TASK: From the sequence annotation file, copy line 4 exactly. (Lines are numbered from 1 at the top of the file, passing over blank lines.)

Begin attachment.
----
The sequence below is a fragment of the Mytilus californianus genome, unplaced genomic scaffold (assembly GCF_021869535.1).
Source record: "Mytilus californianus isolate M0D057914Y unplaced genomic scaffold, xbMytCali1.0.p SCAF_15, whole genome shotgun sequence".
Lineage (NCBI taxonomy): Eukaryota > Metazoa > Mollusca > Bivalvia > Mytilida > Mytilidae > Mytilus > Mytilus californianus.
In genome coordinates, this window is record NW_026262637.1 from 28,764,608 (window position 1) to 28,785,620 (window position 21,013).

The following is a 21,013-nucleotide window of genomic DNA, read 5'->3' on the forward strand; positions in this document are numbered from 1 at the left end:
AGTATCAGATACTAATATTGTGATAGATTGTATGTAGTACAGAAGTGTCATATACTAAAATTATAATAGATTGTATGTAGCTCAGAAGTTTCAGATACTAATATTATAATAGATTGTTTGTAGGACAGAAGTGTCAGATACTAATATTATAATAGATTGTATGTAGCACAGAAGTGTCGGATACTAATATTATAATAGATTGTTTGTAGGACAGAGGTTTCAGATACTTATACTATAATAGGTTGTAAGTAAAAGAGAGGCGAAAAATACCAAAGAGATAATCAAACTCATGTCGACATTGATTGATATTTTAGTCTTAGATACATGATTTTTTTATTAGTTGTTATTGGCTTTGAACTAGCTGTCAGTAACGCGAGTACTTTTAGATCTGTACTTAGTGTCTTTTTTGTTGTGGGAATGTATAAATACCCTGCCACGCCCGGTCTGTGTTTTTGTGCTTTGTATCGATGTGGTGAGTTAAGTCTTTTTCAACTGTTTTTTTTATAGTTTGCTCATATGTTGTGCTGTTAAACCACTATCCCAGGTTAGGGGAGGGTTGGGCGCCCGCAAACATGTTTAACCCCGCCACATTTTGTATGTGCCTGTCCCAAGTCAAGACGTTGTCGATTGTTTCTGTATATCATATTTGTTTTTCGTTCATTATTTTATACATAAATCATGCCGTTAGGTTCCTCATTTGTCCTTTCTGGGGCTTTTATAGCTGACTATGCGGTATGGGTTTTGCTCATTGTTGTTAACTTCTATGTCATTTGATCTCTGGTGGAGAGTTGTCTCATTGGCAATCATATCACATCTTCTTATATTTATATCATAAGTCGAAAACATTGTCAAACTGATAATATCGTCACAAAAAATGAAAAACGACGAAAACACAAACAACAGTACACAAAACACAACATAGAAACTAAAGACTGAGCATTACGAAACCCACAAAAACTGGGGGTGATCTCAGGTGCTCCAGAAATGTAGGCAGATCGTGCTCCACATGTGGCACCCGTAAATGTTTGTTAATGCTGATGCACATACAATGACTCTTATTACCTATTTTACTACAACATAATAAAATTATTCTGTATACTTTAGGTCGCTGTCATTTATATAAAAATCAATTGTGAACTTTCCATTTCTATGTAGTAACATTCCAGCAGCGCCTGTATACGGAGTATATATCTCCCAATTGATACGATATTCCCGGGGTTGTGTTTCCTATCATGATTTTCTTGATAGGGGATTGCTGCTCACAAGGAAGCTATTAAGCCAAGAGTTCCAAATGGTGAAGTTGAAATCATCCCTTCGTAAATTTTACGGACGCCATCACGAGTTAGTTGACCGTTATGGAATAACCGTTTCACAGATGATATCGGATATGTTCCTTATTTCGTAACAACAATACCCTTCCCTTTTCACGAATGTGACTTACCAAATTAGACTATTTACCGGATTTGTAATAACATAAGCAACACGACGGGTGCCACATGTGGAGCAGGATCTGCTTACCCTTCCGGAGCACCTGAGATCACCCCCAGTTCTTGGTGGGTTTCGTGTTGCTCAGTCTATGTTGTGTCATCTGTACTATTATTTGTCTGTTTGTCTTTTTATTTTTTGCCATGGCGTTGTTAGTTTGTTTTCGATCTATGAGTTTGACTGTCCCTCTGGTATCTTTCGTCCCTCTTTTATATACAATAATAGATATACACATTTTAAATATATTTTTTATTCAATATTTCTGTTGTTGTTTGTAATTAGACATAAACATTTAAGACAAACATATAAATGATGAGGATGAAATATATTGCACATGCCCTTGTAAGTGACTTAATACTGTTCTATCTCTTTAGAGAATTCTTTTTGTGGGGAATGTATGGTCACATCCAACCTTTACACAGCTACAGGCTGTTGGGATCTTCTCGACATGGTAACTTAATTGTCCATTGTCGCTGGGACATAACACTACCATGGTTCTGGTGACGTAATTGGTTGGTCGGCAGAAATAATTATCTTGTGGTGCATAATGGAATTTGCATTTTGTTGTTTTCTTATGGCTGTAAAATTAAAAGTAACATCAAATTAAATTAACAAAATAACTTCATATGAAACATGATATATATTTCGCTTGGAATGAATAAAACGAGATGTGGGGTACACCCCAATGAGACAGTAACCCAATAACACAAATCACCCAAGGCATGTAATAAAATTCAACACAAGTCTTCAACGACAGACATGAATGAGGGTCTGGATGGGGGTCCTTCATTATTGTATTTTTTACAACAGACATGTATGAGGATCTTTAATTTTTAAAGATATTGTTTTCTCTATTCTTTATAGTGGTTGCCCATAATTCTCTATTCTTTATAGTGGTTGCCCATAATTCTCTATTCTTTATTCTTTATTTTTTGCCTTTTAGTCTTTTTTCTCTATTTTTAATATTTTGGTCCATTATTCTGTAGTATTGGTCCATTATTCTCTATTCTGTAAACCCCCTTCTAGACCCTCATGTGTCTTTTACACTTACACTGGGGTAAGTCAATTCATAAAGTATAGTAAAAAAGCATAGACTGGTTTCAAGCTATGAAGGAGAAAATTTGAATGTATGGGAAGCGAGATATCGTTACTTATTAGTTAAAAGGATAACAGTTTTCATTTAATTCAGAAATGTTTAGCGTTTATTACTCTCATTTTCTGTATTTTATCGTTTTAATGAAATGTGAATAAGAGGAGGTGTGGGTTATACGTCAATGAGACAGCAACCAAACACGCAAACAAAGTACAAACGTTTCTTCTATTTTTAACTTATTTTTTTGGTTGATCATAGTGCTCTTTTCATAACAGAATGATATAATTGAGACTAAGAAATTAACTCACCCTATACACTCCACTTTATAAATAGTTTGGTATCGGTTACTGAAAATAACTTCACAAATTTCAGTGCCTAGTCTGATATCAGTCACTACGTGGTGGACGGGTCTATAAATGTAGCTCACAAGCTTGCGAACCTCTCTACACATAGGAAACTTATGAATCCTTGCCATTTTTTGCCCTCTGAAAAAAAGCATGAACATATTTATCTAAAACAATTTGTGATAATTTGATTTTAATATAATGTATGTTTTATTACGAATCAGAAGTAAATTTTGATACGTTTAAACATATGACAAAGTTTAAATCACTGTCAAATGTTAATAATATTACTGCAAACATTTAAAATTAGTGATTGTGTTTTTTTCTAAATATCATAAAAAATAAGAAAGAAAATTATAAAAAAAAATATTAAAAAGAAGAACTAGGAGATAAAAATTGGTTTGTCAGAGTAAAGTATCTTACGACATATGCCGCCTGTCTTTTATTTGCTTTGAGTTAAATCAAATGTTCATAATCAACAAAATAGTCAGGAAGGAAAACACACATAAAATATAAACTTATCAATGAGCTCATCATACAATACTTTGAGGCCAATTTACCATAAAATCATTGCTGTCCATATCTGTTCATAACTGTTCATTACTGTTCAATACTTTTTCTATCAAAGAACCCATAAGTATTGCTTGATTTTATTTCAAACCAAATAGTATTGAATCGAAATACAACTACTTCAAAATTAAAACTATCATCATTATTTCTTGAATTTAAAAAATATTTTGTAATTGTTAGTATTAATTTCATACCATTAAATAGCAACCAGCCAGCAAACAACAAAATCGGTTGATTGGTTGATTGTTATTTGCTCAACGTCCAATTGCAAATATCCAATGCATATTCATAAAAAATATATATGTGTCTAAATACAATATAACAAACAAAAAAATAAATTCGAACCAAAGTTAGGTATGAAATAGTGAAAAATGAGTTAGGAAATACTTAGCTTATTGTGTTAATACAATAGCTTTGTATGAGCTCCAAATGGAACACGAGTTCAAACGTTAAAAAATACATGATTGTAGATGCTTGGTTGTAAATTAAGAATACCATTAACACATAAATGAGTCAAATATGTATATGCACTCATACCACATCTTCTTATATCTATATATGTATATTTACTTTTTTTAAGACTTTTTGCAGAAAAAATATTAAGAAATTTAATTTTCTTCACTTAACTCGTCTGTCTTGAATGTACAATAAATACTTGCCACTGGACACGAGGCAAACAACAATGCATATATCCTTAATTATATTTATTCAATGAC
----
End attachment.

In genome coordinates, this window is record NW_026262637.1 from 28,764,608 (window position 1) to 28,785,620 (window position 21,013).